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GSAT-7, first Navy satellite, launched

Special Correspondent
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Ariane-5, carrying GSAT-7, soars from the Kourou spaceport of French Guiana in South America in the early hours of Friday. —PHOTO: AFP
Ariane-5, carrying GSAT-7, soars from the Kourou spaceport of French Guiana in South America in the early hours of Friday. —PHOTO: AFP

GSAT-7, India’s first full-fledged military communications satellite, was launched in the early hours of Friday from the Kourou spaceport of French Guiana in South America.

The multiple-band spacecraft will be used exclusively by the Navy to shore up secure, real-time communications among its warships, submarines, aircraft and land systems. GSAT-7/ INSAT-4F is said to significantly improve the country’s maritime security and intelligence gathering in a wide swathe on the eastern and western flanks of the Indian Ocean region. Around 2014-15, ISRO is expected to launch the second naval satellite, GSAT-7A.

At 2 a.m., a European Ariane 5 rocket carrying the domestic satellite and a Qatar spacecraft took off from Kourou and released GSAT-7 into a temporary oval orbit about 35,900 km high, Indian Space Research Organisation said.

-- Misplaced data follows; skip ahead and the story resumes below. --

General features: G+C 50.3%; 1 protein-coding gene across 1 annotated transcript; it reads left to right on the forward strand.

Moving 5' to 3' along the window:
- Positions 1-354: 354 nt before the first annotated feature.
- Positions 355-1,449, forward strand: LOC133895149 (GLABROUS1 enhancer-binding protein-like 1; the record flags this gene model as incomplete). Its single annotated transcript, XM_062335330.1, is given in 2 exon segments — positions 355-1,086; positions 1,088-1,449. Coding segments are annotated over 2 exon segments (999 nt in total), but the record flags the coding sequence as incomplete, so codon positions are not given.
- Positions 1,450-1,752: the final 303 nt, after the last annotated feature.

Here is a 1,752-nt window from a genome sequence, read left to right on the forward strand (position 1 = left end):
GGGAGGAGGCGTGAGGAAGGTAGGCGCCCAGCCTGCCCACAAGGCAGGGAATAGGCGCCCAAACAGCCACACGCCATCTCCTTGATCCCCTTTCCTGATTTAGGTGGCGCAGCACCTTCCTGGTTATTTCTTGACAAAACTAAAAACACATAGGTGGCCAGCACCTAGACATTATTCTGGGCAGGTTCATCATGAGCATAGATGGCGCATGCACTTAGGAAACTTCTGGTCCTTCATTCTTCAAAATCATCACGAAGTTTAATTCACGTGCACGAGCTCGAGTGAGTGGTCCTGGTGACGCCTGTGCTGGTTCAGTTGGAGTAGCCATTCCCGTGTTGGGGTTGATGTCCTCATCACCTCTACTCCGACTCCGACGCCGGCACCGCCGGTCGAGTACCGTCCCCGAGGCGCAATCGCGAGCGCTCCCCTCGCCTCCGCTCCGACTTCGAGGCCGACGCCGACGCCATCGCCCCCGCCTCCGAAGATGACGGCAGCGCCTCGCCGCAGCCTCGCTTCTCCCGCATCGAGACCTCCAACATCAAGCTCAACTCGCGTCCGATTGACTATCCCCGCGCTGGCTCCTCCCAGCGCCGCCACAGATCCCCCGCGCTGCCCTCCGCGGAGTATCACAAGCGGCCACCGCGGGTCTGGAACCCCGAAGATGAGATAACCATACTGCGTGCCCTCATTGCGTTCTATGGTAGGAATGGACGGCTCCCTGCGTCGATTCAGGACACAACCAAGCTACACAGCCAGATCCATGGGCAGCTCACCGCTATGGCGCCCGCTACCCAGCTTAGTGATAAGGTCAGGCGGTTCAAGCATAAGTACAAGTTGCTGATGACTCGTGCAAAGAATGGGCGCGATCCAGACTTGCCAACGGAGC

The Master Control Facility at Hassan, about 180 km from here, picked up its signals immediately and opened its power generating solar panels.

“Initial checks have indicated normal health of the satellite. The present orbit will be raised to [a circular] geostationary orbit of about 36,000 km altitude over the equator by September 4 through three orbit raising manoeuvres,” ISRO said.

ISRO Chairman K. Radhakrishnan was at Hassan since Thursday ahead of the first firing in the early hours of Saturday. By September 14, it is planned to be pushed into its final slot at 74 degrees East longitude.

In a post-launch address at Kourou, ISRO Satellite Centre Director S.K. Shivakumar said GSAT-7 would be functionally readied for the user by September-end. The payloads would be switched on in a week.

The 2,650-kg GSAT-7 is the last of ISRO’s seven fourth-generation satellites. Its foreign launch cost has been put at Rs. 480 crore, with the satellite costing Rs. 185 crore.

Part funded by the Navy, it is built to meet the Navy’s a long-term modernisation plan that includes use of satellites and information technology. Chiefs of Naval Staff have highlighted space-based communications as vital for its network-centric operations.

According to satellite communication experts, the UHF band is being used for the first time in an INSAT and will boost communication and intelligence network across a wide region.

The premium S band will enable communication from mobile platforms like ships. The Ku band allows high-density data transmission, including voice and video. A special ground infrastructure has also been created.

For European launch company Arianespace, this was the 17th ISRO satellite since 1981.


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